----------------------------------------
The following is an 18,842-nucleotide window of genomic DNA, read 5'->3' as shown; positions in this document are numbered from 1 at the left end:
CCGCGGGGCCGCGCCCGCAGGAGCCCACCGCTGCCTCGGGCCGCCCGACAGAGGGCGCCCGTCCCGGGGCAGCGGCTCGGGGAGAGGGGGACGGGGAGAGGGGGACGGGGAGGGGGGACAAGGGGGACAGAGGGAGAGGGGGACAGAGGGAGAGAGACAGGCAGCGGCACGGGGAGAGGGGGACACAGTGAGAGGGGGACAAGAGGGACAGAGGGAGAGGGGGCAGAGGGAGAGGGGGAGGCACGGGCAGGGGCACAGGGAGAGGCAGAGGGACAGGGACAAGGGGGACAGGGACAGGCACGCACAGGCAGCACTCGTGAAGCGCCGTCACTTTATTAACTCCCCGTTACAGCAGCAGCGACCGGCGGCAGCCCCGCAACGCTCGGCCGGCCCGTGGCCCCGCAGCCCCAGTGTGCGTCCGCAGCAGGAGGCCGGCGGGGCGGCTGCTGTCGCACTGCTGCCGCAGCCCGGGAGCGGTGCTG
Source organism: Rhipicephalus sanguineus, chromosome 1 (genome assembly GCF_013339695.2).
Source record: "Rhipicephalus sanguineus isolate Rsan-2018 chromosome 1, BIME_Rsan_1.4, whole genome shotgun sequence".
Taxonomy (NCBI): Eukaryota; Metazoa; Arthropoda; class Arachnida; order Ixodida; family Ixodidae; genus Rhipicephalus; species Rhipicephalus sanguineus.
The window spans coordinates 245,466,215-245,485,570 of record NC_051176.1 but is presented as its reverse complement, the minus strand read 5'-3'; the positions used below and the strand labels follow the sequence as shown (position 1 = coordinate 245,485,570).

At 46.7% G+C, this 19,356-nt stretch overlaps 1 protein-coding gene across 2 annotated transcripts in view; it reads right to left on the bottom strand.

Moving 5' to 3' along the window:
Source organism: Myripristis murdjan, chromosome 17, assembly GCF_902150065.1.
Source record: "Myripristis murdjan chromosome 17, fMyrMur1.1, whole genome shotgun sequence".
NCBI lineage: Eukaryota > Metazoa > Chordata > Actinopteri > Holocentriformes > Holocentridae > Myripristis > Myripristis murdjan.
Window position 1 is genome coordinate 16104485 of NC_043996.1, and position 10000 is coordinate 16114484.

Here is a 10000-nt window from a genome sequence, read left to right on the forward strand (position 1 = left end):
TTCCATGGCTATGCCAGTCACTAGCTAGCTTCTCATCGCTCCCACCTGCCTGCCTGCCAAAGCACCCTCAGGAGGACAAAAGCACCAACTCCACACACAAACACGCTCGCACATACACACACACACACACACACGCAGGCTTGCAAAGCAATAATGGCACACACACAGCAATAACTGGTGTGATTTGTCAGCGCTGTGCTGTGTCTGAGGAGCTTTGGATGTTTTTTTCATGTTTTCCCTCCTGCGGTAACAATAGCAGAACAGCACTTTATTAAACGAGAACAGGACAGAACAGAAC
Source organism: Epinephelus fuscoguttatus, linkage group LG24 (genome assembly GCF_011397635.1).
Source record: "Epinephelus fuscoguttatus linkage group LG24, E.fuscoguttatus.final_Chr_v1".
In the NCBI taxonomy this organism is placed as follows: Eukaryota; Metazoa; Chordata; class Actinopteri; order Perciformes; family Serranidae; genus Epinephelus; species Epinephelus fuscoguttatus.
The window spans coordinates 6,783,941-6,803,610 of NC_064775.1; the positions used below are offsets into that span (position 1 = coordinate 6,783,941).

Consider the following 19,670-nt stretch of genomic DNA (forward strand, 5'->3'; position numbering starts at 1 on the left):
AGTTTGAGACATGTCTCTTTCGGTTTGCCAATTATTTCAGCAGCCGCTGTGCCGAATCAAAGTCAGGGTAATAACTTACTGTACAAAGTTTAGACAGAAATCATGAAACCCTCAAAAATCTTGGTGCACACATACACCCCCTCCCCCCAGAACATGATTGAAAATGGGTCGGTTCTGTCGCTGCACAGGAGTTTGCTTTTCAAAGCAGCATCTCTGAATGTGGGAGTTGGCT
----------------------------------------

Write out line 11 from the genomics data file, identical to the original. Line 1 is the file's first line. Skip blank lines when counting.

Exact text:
NCBI lineage: Eukaryota > Metazoa > Chordata > Actinopteri > Holocentriformes > Holocentridae > Myripristis > Myripristis murdjan.